Rules: Two players take turns occupying urinals with an endless supply of men who have to pee. You can only occupy one urinal per turn, and if you can you must (everyone has to pee). You may not occupy any urinal adjacent to an occupied urinal (bathroom etiquette, that would be weird). Click a urinal to fill it. Complete your turn by clicking PC move. You win by filling the last available urinal. You move first, or PC moves first if you click PC move.
Credit for underlying game design goes to discussions with Tristan Williams. I suggest understanding Nim first. This is a learning project, so please let me know if you have suggestions for improvements. All remaining errors are my own.
Game theoretic explanation
This is a take and break style game, see Tom Ferguson's notes section 4 for a detailed explanation. The general idea behind these games is that they can be turned into variants of Nim! You have 4 options for moves: take 1 (only available if the pile is size 1), take 2, take 3, or take 3 and split the pile into two new piles. Without going into detail, by the Sprague-Grundy theorem there is some function g that maps each pile into a natural number. \( g(X_1)\oplus...\oplus g(X_n) =0 \) will be a p-position!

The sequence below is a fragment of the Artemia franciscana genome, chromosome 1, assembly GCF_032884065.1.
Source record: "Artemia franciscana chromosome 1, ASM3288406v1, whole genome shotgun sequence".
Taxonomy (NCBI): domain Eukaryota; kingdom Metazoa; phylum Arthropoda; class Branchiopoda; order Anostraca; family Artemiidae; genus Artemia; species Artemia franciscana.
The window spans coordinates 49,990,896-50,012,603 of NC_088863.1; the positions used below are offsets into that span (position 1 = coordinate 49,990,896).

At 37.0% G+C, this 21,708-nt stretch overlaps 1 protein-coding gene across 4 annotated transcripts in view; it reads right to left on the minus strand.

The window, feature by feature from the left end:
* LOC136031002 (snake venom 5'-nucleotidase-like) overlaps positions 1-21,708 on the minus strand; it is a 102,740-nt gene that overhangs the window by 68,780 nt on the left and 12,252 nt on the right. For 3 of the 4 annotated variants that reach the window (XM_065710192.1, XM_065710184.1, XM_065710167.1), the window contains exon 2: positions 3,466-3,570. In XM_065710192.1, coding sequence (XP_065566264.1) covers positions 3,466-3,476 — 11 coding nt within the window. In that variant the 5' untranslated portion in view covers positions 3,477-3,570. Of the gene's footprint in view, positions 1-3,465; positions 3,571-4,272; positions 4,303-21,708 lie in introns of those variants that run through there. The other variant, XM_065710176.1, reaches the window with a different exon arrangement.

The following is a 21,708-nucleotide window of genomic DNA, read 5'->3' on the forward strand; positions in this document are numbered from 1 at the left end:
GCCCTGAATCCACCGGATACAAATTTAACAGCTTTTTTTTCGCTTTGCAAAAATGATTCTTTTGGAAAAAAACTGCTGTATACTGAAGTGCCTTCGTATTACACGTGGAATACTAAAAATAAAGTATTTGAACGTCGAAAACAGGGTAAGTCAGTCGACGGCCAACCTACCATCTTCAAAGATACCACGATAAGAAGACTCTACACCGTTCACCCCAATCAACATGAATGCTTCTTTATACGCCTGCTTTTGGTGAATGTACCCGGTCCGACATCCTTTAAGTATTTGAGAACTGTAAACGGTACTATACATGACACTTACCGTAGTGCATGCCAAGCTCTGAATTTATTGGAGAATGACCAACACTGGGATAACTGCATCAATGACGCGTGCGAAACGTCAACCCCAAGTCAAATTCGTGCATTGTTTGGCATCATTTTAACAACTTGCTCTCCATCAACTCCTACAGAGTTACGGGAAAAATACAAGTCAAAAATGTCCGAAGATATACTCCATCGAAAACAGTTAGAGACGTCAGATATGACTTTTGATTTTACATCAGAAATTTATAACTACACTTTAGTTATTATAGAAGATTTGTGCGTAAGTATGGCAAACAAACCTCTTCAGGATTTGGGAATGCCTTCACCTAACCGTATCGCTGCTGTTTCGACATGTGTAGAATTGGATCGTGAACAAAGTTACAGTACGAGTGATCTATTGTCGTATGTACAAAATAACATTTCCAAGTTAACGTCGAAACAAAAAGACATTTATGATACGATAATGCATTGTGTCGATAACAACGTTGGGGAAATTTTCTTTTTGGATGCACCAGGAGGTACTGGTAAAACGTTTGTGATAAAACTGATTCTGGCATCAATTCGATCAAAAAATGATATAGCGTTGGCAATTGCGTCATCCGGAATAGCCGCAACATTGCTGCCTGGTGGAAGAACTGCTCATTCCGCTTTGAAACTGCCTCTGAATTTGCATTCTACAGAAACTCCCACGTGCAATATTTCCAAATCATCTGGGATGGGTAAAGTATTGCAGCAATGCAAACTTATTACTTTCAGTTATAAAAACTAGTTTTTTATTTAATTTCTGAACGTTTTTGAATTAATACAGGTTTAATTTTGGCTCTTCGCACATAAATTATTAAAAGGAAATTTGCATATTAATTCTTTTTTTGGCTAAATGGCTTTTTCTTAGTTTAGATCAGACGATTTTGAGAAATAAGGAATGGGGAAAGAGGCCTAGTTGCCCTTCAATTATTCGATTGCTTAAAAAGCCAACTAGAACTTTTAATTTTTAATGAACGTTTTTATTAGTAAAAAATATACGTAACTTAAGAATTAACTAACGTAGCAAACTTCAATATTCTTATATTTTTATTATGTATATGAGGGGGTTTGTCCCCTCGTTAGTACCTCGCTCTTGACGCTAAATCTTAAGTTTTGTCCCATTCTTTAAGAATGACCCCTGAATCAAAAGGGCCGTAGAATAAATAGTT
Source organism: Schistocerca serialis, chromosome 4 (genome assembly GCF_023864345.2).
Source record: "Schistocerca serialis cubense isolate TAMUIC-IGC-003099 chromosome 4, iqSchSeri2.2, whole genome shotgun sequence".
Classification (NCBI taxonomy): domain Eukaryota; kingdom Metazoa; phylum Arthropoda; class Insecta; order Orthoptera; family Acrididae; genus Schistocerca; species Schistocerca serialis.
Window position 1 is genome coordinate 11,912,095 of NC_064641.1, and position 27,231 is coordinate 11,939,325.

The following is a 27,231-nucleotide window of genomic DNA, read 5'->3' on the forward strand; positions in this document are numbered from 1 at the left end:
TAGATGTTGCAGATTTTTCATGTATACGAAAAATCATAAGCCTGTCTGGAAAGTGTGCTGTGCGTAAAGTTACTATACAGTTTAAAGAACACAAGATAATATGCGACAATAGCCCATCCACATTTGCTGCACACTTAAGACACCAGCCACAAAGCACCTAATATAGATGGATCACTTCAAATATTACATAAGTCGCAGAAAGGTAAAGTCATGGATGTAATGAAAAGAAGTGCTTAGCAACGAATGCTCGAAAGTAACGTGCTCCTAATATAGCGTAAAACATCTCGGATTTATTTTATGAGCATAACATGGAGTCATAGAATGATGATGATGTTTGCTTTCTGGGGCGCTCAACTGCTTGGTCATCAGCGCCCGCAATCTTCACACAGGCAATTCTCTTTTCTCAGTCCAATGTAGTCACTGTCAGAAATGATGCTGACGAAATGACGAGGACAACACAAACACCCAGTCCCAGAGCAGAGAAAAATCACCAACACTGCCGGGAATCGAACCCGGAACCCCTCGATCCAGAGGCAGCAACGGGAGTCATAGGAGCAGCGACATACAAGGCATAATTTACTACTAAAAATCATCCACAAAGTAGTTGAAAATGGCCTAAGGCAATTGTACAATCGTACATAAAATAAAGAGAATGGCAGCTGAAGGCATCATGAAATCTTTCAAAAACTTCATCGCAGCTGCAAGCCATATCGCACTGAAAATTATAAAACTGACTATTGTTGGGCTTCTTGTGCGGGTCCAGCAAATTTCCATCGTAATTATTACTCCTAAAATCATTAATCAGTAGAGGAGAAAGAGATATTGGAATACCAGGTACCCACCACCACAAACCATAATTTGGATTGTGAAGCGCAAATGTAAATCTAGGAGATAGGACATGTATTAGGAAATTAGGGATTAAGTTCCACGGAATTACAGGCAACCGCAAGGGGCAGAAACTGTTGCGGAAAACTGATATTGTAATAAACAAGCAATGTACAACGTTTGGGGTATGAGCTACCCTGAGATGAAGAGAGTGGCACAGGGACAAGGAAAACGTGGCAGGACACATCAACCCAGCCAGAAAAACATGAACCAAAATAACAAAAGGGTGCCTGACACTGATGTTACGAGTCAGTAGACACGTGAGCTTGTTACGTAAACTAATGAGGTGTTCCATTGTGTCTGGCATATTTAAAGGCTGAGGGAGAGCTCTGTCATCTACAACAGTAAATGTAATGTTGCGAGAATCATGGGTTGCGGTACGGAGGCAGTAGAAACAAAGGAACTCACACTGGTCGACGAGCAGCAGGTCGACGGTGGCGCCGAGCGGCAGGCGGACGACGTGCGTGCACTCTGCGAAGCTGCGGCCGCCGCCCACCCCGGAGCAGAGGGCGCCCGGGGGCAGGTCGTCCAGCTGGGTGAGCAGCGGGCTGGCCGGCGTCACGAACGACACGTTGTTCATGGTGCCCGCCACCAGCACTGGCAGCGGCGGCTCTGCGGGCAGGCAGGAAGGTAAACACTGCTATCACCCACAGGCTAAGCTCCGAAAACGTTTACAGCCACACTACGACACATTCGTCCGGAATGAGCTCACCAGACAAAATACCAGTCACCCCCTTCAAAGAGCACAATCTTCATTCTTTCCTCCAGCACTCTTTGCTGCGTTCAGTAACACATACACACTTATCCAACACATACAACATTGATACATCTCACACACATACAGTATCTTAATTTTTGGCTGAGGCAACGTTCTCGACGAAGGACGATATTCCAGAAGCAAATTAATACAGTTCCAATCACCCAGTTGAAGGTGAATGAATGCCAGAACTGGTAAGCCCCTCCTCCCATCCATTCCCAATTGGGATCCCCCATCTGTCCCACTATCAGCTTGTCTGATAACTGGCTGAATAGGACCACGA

Can you find all of the pee, I mean p, positions for the above game?
The complete list is: 4, 8, (3,3) (2,2) (1,1) (1,2)
Who wins a game with 3 seperate strings of 7,8, and 9 urinals? If player 1, what's the winning move?
Take 2 from 9! This leaves two piles of 7 and a pile of 8. It turns out that 8 is a p-position, and the two 7's will cancel out. \( g(7) \oplus g(7) \oplus g(8) =0 \).
Who wins if you are at a concert with 101 adjacent urinals?
It turns out all odds are N positions. So taking urinal 51 to make two strings of 49 will be a winner.
Can you find a general pattern in the Sprague-Grundy function?
Let me know: ben.d.pyle at gmail